Ganglion Cyst - Genesis Orthopedics & Sports MedicineGenesis Orthopedics & Sports Medicine

Ganglion Cyst

Diagnosis:

A ganglion is a small fluid filled sac, or cyst, that can develop on the wrist. Ganglions typically develop over the wrist joint and are filled with a thick, sticky, jellylike material. The exact cause of ganglion cysts is unclear; however they are thought to be caused by trauma or imperfections in the joint capsule. Ganglion cysts are more common in women and typically affect individuals between the ages of 20 to 40-years-old. Ganglion cysts can be painless and require little intervention, or they can be a source of constant aching and pain, made worse by wrist movement. If the cyst is connected to a tendon weakness may result in the hand or fingers. A Genesis Orthopedics & Sports Medicine physician can diagnose a ganglion cyst through the use of an x-ray, ultrasound, or by using a syringe to draw out some of the cyst fluid. The majority of ganglion cysts disappear on their own, but if intervention is needed treatment options are available.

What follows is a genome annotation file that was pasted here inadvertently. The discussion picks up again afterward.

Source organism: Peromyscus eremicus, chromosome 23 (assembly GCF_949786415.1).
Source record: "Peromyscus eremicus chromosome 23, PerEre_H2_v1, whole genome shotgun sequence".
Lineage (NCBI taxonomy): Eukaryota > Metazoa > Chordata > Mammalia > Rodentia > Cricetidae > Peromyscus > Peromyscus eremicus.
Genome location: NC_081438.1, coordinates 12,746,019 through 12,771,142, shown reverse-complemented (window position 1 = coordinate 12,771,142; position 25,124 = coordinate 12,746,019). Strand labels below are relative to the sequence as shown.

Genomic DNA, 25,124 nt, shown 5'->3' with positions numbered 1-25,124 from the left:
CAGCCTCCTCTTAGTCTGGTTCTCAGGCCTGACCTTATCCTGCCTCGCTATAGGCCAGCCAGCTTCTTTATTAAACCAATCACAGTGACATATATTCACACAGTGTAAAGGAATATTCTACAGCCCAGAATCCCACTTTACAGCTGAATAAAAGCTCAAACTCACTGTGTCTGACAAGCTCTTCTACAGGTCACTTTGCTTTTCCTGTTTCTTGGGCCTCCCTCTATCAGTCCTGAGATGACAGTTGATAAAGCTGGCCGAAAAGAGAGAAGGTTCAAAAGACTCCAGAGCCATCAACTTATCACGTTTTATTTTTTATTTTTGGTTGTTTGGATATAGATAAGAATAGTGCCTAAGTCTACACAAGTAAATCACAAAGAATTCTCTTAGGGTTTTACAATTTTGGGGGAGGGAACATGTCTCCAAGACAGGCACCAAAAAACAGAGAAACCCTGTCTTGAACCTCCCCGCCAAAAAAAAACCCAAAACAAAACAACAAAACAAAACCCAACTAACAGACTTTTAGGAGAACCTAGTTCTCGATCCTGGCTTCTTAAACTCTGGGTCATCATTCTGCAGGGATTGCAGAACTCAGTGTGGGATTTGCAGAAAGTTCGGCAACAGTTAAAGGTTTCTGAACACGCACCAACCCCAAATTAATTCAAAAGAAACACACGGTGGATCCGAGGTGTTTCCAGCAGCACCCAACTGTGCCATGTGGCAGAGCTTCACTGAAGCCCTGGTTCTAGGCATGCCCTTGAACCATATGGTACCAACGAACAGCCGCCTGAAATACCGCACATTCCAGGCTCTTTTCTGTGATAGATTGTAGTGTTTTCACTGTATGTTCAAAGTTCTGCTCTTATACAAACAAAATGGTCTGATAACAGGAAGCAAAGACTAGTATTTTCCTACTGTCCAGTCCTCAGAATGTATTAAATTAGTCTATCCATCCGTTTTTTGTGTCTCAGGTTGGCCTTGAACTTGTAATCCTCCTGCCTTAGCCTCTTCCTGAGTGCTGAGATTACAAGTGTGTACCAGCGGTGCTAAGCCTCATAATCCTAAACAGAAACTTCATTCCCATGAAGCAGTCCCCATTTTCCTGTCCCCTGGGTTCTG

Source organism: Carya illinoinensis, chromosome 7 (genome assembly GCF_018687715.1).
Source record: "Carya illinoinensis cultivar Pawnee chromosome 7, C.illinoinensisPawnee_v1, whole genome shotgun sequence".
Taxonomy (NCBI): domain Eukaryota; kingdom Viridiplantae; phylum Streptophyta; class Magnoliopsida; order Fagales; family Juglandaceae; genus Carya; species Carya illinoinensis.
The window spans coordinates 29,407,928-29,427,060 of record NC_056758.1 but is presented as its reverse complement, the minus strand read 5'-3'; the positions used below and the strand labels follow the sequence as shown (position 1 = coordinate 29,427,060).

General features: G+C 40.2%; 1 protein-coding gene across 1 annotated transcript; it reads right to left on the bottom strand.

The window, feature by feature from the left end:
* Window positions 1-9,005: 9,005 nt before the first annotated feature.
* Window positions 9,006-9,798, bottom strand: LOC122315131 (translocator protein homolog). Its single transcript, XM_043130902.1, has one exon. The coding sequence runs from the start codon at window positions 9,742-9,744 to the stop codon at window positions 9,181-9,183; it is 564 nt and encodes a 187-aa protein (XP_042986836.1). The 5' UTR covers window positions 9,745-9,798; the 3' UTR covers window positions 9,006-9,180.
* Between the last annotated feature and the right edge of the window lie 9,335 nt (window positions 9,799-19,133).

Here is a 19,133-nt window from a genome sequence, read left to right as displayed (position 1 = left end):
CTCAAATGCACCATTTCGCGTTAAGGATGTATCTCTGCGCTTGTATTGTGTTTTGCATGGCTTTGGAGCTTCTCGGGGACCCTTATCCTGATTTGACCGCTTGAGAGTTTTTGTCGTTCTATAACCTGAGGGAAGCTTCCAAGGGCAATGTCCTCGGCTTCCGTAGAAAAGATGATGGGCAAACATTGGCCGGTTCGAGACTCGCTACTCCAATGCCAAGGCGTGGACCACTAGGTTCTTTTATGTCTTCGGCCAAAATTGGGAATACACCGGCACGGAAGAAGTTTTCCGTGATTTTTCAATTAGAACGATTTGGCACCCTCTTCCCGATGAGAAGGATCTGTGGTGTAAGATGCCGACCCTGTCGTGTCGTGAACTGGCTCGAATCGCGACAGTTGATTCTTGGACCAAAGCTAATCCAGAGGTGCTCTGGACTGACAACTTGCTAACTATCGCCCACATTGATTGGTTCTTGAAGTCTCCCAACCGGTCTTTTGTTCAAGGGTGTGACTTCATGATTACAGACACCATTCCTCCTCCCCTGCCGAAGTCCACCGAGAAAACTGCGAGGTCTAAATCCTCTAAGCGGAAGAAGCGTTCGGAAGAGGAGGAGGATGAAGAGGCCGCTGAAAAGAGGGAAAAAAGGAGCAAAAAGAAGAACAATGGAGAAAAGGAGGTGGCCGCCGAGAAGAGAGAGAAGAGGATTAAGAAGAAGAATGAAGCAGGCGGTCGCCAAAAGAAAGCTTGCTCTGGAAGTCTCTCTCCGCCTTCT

Treatment Options:

Aspiration

Aspiration is a procedure in which the fluid is drawn out of the cyst through the use of a syringe. This procedure is a temporary fix used for immediate relief of pain and size reduction. If the cyst is attached to the joint or tendon sheath it will eventually grow back.

Bracing

Ganglion cysts can become irritated and increase in size due to mobility of the wrist. Bracing or splinting the wrist reduces range of motion and relieving some of the pressure put on the cyst, ultimately reducing pain. This treatment method can also reduce irritation of the cyst causing it to gradually decrease in size. Bracing may be used with other treatments including physical therapy if the wrist or hand has been weakened as a result of the cyst.

Surgery

Surgery is used as a last-resort treatment when all other treatments have failed. The surgery of a ganglion cyst is called an excision and involves removing the cyst and the part of the joint capsule or tendon where the root of the ganglion resides.